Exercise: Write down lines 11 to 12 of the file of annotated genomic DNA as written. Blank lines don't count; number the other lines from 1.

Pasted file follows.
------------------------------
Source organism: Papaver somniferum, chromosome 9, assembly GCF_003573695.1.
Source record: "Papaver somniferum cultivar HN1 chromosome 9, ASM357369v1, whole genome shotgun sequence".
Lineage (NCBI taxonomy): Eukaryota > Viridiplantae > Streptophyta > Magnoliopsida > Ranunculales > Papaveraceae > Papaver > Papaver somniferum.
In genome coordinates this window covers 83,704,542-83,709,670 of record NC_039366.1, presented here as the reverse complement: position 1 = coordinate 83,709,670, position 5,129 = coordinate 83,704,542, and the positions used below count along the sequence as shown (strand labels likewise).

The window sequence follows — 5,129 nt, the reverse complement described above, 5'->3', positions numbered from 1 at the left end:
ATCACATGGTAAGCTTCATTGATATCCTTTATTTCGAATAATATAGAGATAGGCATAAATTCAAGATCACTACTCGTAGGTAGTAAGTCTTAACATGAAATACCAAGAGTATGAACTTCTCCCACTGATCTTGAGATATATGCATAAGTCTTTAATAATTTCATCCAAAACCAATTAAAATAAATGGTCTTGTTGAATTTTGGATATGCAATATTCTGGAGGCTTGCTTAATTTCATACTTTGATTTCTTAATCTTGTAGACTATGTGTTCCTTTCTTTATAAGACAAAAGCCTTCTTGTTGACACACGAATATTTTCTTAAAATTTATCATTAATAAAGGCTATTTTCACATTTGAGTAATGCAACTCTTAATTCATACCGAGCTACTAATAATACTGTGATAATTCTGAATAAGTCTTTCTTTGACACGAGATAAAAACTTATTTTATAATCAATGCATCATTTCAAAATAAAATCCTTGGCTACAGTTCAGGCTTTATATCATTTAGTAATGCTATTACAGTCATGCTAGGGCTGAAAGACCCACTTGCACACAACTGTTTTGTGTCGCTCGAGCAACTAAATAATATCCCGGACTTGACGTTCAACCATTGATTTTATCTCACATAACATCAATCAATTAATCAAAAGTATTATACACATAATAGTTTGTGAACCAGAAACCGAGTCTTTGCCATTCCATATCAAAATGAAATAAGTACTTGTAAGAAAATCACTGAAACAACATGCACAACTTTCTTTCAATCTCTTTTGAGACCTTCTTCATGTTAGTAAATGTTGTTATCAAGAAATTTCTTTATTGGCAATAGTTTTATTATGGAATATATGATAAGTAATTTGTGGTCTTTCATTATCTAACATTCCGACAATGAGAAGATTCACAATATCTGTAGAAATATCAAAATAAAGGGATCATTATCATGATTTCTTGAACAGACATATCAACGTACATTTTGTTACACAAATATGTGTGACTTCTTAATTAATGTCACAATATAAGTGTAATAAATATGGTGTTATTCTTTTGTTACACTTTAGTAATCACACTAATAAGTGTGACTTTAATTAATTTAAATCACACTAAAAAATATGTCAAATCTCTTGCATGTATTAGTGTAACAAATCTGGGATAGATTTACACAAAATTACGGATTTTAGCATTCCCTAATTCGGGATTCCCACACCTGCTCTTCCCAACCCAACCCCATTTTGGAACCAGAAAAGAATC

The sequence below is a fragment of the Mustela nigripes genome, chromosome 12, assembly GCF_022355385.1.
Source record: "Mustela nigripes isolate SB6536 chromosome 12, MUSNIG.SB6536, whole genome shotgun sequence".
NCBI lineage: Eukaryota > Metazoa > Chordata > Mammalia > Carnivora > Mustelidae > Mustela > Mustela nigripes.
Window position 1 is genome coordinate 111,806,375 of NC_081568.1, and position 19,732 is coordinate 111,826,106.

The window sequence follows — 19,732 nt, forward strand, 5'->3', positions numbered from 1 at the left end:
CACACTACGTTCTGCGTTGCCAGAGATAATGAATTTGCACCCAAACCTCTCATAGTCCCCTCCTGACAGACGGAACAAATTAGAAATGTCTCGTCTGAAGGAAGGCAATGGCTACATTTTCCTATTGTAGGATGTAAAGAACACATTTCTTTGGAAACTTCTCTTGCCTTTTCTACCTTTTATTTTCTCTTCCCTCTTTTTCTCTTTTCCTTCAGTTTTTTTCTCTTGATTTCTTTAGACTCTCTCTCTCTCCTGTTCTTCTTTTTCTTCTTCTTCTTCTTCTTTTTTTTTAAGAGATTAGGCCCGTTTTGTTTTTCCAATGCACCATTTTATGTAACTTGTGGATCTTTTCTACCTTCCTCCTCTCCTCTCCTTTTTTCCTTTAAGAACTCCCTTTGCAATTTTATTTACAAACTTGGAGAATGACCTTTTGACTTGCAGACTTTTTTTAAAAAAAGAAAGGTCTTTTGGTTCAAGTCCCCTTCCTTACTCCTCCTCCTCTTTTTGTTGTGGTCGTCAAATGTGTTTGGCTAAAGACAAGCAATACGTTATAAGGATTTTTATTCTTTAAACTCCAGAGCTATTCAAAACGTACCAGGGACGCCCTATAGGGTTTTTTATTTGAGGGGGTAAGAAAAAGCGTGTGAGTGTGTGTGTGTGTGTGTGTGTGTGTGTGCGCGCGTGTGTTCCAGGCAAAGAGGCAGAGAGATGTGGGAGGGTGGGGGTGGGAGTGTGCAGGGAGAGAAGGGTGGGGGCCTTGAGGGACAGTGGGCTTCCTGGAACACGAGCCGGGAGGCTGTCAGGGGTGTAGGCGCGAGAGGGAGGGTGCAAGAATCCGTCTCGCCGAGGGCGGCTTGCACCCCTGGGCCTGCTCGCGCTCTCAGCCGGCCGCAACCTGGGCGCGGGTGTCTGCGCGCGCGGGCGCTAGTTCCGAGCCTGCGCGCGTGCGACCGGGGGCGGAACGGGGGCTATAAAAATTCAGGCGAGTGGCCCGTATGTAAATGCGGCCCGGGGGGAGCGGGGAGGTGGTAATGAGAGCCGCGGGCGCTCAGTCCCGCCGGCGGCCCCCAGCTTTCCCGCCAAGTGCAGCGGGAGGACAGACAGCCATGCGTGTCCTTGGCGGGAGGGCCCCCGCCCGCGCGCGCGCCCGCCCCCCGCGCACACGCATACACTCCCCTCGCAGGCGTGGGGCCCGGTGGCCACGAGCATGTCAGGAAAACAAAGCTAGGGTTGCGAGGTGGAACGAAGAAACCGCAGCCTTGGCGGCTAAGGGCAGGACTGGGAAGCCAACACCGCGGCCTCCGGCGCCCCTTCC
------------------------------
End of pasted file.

The window sequence follows — 19,732 nt, forward strand, 5'->3', positions numbered from 1 at the left end:
CACACTACGTTCTGCGTTGCCAGAGATAATGAATTTGCACCCAAACCTCTCATAGTCCCCTCCTGACAGACGGAACAAATTAGAAATGTCTCGTCTGAAGGAAGGCAATGGCTACATTTTCCTATTGTAGGATGTAAAGAACACATTTCTTTGGAAACTTCTCTTGCCTTTTCTACCTTTTATTTTCTCTTCCCTCTTTTTCTCTTTTCCTTCAGTTTTTTTCTCTTGATTTCTTTAGACTCTCTCTCTCTCCTGTTCTTCTTTTTCTTCTTCTTCTTCTTCTTTTTTTTTAAGAGATTAGGCCCGTTTTGTTTTTCCAATGCACCATTTTATGTAACTTGTGGATCTTTTCTACCTTCCTCCTCTCCTCTCCTTTTTTCCTTTAAGAACTCCCTTTGCAATTTTATTTACAAACTTGGAGAATGACCTTTTGACTTGCAGACTTTTTTTAAAAAAAGAAAGGTCTTTTGGTTCAAGTCCCCTTCCTTACTCCTCCTCCTCTTTTTGTTGTGGTCGTCAAATGTGTTTGGCTAAAGACAAGCAATACGTTATAAGGATTTTTATTCTTTAAACTCCAGAGCTATTCAAAACGTACCAGGGACGCCCTATAGGGTTTTTTATTTGAGGGGGTAAGAAAAAGCGTGTGAGTGTGTGTGTGTGTGTGTGTGTGTGTGTGCGCGCGTGTGTTCCAGGCAAAGAGGCAGAGAGATGTGGGAGGGTGGGGGTGGGAGTGTGCAGGGAGAGAAGGGTGGGGGCCTTGAGGGACAGTGGGCTTCCTGGAACACGAGCCGGGAGGCTGTCAGGGGTGTAGGCGCGAGAGGGAGGGTGCAAGAATCCGTCTCGCCGAGGGCGGCTTGCACCCCTGGGCCTGCTCGCGCTCTCAGCCGGCCGCAACCTGGGCGCGGGTGTCTGCGCGCGCGGGCGCTAGTTCCGAGCCTGCGCGCGTGCGACCGGGGGCGGAACGGGGGCTATAAAAATTCAGGCGAGTGGCCCGTATGTAAATGCGGCCCGGGGGGAGCGGGGAGGTGGTAATGAGAGCCGCGGGCGCTCAGTCCCGCCGGCGGCCCCCAGCTTTCCCGCCAAGTGCAGCGGGAGGACAGACAGCCATGCGTGTCCTTGGCGGGAGGGCCCCCGCCCGCGCGCGCGCCCGCCCCCCGCGCACACGCATACACTCCCCTCGCAGGCGTGGGGCCCGGTGGCCACGAGCATGTCAGGAAAACAAAGCTAGGGTTGCGAGGTGGAACGAAGAAACCGCAGCCTTGGCGGCTAAGGGCAGGACTGGGAAGCCAACACCGCGGCCTCCGGCGCCCCTTCC